Physics:Haze (optics)

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Haze – The amount of light that is subject to Wide Angle Scattering (At an angle greater than 2.5° from normal (ASTM D1003))

Clarity – The amount of light that is subject to Narrow Area Scattering (At an angle less than 2.5° from normal)

Measurement

Measurement of these factors is defined in two International test standards-

ASTM D1003 [1]

ASTM D1003 comprises two test methods:

Procedure A – using a Hazemeter

Procedure B – using a Spectrophotometer

BS EN ISO 13468 Parts 1 and 2 [2]

Part 1 – Using a single beam Hazemeter

Part 2 – Using a dual beam Hazemeter

The test methods specify the use of a Hazemeter as shown below -

Transmission Haze Diagram

A collimated beam of light from a light source (ASTM D1003 - Illuminant C, BS EN ISO 13468 Parts 1 and 2 - Illuminant D65 ) passes through a sample mounted on the entrance port of an integrating sphere.

The light, which is uniformly distributed by a matte white highly reflective coating on the sphere walls, is measured by a photodetector positioned at 90° from the entrance port. A baffle mounted between the photodetector and the entrance port prevents direct exposure from the port.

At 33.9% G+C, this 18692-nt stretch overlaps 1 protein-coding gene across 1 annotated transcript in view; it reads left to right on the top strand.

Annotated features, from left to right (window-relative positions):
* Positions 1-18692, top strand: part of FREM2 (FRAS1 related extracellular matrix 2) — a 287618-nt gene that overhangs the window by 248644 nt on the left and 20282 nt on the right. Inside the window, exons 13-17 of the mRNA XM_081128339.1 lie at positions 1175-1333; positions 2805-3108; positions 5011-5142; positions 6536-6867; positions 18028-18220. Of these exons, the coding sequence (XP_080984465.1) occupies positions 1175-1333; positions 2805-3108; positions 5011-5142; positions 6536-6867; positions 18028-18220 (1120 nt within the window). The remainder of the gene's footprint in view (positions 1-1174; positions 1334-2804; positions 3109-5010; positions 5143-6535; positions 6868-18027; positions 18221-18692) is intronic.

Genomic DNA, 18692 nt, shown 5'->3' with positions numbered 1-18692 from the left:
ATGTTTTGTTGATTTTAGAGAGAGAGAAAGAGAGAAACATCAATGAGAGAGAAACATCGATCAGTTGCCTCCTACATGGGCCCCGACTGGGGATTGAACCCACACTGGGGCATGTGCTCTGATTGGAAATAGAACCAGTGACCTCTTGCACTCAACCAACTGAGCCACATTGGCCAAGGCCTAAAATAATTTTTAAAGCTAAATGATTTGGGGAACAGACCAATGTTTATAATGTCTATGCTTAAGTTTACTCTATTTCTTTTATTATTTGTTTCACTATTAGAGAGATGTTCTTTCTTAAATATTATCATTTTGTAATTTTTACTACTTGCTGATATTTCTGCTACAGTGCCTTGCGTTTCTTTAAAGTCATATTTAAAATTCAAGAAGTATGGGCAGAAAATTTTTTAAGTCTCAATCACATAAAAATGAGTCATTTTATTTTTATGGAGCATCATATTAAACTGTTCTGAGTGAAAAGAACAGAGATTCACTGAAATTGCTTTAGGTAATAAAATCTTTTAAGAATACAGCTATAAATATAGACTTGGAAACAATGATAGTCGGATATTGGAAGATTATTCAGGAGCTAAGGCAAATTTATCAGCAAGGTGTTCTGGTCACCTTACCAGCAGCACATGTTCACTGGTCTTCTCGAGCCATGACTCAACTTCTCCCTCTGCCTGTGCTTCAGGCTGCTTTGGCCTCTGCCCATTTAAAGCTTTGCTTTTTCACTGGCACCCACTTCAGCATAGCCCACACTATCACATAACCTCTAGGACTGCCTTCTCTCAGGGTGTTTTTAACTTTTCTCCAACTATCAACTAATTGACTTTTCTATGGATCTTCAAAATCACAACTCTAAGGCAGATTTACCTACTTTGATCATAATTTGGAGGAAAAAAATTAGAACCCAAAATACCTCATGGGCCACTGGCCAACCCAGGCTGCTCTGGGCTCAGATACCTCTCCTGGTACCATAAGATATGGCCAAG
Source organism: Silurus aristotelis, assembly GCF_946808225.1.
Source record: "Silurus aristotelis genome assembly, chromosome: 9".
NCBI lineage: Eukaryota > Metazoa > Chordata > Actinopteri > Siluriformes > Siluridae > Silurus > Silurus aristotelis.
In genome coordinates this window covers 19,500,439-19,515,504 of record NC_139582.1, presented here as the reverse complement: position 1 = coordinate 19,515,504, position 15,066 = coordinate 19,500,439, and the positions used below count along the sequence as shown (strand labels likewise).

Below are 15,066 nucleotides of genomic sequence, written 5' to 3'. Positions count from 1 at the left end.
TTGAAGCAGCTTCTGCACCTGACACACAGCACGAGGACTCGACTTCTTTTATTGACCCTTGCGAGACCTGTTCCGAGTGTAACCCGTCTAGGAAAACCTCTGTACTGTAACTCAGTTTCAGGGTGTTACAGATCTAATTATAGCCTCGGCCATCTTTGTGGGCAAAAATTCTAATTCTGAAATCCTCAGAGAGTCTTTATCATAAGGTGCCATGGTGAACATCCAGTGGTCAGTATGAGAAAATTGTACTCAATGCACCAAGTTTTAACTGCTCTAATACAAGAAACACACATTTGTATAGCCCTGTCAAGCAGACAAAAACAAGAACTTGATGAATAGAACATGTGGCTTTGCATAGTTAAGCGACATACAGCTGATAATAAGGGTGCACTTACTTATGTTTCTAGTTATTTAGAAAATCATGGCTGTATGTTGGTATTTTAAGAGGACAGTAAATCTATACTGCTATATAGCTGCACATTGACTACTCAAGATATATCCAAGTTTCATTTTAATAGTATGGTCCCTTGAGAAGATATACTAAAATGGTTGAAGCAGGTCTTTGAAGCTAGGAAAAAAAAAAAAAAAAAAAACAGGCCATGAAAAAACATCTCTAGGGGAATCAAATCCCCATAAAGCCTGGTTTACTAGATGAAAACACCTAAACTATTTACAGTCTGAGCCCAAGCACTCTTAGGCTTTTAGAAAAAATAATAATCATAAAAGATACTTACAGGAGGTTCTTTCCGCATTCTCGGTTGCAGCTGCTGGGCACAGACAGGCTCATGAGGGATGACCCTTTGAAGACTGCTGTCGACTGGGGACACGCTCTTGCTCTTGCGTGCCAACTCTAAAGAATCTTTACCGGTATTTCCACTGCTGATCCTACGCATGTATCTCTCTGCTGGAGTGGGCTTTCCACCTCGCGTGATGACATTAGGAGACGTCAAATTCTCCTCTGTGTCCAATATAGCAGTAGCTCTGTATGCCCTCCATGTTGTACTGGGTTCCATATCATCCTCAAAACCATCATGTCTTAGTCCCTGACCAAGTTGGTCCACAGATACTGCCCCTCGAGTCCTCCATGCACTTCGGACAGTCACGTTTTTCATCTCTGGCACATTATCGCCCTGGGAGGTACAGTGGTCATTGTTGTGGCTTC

The exit port immediately opposite the entrance port contains a light trap to absorb all light from the light source when no sample is present. A shutter in this exit port coated with the same coating as the sphere walls allows the port to be opened and closed as required.

Total transmittance is measured with the exit port closed.

Transmittance haze is measured with the exit port open.

Commercially available Hazemeters of this type perform both measurements automatically, the only operator interaction being the placement of the sample material on the measurement (entrance) port of the device.

See also

References

  1. ASTM ASTM D1003 Standard Test Method for Haze and Luminous Transmittance of Transparent Plastics
  2. BS EN ISO 13468 Plastics -- Determination of the total luminous transmittance of transparent materials

External links

https://en.wikipedia.org/wiki/Haze (optics) was the original source. Read more.